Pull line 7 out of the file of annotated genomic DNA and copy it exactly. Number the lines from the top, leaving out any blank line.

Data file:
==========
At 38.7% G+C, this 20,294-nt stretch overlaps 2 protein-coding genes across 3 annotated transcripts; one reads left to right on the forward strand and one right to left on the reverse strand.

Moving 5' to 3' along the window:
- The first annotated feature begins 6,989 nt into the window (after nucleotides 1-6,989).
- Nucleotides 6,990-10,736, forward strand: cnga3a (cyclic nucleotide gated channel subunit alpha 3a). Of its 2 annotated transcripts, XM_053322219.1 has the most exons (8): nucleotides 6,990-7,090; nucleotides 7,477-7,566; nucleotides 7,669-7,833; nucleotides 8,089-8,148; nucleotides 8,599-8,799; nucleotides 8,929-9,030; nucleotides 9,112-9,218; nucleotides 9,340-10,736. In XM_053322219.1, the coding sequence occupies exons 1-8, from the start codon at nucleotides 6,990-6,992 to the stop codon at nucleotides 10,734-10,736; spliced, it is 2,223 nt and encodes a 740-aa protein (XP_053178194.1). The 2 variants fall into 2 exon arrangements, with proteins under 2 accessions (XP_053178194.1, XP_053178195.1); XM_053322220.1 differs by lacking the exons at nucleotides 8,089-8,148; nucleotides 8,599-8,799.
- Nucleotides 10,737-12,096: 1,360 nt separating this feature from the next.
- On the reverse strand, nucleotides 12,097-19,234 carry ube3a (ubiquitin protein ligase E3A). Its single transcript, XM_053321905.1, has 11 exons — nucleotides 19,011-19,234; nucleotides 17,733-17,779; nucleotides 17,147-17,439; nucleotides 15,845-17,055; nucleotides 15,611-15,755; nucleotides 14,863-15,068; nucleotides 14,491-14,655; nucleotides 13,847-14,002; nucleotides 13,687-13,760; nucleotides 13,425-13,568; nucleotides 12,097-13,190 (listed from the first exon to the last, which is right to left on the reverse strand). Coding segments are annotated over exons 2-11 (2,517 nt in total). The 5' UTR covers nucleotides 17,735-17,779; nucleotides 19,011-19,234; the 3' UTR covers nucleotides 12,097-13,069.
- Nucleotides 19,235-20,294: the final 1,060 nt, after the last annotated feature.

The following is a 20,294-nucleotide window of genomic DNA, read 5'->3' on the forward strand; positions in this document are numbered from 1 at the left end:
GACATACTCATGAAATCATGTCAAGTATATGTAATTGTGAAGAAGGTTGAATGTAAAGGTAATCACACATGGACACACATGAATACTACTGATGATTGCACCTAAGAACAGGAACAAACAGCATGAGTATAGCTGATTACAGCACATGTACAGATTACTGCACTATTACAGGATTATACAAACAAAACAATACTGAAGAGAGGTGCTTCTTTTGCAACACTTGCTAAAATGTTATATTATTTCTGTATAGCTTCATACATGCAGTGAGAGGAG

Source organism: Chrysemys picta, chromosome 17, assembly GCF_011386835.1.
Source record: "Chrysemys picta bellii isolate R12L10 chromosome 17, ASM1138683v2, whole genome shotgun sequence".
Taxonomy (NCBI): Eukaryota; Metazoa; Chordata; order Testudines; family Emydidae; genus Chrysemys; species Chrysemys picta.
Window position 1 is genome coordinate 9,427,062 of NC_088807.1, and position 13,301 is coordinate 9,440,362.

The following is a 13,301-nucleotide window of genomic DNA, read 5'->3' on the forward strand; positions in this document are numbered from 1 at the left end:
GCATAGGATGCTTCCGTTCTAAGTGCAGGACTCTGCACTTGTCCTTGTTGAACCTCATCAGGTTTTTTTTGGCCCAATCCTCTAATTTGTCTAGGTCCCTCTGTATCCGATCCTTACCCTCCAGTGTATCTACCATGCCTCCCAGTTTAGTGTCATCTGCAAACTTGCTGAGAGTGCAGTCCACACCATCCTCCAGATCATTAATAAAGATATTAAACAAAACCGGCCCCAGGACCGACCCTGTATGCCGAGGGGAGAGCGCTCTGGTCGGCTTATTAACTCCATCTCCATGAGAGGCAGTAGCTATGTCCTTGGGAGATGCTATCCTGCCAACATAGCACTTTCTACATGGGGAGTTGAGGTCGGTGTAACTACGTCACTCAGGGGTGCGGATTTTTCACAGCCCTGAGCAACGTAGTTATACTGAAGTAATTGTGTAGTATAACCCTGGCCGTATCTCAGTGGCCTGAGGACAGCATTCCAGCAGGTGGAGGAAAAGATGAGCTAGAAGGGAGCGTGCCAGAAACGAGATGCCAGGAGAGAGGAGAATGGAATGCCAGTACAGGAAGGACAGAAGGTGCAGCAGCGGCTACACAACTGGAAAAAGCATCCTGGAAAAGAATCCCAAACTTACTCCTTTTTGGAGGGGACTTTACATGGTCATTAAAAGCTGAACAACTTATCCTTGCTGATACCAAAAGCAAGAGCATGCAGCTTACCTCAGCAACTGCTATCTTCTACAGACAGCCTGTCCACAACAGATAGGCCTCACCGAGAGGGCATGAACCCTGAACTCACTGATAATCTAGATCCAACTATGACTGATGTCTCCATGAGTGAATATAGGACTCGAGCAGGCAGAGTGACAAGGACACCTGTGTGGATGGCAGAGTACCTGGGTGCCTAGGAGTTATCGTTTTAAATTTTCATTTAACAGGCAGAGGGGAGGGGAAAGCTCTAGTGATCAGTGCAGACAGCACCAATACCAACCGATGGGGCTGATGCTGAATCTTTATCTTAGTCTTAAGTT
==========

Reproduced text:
- Nucleotides 19,235-20,294: the final 1,060 nt, after the last annotated feature.